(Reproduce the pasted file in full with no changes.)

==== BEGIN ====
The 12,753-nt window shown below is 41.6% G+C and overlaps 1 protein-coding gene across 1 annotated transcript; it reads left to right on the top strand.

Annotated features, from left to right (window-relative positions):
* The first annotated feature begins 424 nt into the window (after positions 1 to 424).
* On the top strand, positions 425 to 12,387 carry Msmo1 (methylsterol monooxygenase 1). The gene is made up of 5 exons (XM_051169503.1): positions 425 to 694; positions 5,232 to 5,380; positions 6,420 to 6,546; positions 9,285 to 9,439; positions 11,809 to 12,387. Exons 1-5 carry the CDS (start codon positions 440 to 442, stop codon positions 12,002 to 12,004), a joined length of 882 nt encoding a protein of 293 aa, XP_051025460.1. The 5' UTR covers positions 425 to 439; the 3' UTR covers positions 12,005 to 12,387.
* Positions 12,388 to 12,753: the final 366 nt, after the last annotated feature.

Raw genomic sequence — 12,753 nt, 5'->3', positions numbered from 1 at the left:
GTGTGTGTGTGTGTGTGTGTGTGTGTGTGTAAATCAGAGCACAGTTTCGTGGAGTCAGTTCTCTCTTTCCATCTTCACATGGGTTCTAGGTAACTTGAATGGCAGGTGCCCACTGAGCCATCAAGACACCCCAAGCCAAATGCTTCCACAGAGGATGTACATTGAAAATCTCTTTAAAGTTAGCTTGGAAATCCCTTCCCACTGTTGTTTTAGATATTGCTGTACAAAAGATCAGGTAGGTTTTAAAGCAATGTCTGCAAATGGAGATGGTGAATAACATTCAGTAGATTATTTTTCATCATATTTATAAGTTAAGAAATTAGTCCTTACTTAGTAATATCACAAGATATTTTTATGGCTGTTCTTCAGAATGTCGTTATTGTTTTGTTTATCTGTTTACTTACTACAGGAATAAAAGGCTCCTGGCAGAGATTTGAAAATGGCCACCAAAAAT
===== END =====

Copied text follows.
The 12,753-nt window shown below is 41.6% G+C and overlaps 1 protein-coding gene across 1 annotated transcript; it reads left to right on the top strand.

Annotated features, from left to right (window-relative positions):
* The first annotated feature begins 424 nt into the window (after positions 1 to 424).
* On the top strand, positions 425 to 12,387 carry Msmo1 (methylsterol monooxygenase 1). The gene is made up of 5 exons (XM_051169503.1): positions 425 to 694; positions 5,232 to 5,380; positions 6,420 to 6,546; positions 9,285 to 9,439; positions 11,809 to 12,387. Exons 1-5 carry the CDS (start codon positions 440 to 442, stop codon positions 12,002 to 12,004), a joined length of 882 nt encoding a protein of 293 aa, XP_051025460.1. The 5' UTR covers positions 425 to 439; the 3' UTR covers positions 12,005 to 12,387.
* Positions 12,388 to 12,753: the final 366 nt, after the last annotated feature.

Raw genomic sequence — 12,753 nt, 5'->3', positions numbered from 1 at the left:
GTGTGTGTGTGTGTGTGTGTGTGTGTGTGTAAATCAGAGCACAGTTTCGTGGAGTCAGTTCTCTCTTTCCATCTTCACATGGGTTCTAGGTAACTTGAATGGCAGGTGCCCACTGAGCCATCAAGACACCCCAAGCCAAATGCTTCCACAGAGGATGTACATTGAAAATCTCTTTAAAGTTAGCTTGGAAATCCCTTCCCACTGTTGTTTTAGATATTGCTGTACAAAAGATCAGGTAGGTTTTAAAGCAATGTCTGCAAATGGAGATGGTGAATAACATTCAGTAGATTATTTTTCATCATATTTATAAGTTAAGAAATTAGTCCTTACTTAGTAATATCACAAGATATTTTTATGGCTGTTCTTCAGAATGTCGTTATTGTTTTGTTTATCTGTTTACTTACTACAGGAATAAAAGGCTCCTGGCAGAGATTTGAAAATGGCCACCAAAAAT